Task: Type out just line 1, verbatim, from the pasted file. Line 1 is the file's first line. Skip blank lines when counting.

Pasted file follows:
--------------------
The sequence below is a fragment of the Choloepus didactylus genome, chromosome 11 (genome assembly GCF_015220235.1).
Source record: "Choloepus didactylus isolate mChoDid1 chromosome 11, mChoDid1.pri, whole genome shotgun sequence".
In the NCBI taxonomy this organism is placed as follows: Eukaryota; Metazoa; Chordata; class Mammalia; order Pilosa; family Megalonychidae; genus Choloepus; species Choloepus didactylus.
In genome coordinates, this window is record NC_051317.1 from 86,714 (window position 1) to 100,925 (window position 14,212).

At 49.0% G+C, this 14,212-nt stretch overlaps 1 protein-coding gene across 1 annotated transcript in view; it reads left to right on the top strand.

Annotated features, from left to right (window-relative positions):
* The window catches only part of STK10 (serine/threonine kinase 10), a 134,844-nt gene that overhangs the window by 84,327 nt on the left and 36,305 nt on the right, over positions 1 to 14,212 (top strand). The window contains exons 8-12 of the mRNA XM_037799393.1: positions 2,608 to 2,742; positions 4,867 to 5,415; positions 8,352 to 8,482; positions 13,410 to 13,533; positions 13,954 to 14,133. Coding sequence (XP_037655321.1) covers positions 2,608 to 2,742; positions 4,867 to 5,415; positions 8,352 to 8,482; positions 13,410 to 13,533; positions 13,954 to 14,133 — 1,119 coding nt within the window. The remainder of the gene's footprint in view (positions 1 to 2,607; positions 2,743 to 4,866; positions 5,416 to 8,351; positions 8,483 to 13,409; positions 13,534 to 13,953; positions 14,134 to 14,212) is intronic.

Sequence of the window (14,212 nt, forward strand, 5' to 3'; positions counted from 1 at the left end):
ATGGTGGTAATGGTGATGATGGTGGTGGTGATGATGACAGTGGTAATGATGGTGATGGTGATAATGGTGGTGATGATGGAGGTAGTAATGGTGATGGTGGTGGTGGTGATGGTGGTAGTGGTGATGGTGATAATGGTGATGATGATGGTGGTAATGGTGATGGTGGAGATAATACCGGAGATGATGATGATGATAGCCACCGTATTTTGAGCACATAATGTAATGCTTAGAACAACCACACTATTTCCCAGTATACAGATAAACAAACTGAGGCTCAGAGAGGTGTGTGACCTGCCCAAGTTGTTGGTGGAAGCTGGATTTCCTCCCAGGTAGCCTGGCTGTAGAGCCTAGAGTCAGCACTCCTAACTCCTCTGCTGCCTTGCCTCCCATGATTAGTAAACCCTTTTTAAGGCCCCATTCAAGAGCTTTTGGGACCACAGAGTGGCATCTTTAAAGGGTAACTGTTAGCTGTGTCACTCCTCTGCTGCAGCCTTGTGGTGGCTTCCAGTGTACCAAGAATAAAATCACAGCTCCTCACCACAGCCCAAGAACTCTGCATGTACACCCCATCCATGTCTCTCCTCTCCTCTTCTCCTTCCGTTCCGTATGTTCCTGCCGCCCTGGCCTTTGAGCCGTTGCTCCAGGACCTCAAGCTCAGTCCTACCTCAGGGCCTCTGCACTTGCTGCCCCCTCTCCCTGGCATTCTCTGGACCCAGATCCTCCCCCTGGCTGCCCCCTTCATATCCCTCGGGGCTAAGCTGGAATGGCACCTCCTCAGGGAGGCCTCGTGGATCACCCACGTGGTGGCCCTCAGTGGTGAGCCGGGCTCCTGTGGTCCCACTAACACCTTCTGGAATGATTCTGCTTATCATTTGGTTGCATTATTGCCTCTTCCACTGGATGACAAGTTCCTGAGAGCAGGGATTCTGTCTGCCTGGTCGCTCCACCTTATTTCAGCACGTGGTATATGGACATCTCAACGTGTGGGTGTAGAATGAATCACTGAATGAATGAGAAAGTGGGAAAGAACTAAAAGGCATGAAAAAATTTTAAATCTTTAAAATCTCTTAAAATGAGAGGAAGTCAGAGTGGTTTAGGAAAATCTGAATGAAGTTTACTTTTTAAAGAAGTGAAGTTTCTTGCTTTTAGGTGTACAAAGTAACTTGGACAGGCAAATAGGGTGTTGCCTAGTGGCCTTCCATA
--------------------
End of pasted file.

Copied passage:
The sequence below is a fragment of the Choloepus didactylus genome, chromosome 11 (genome assembly GCF_015220235.1).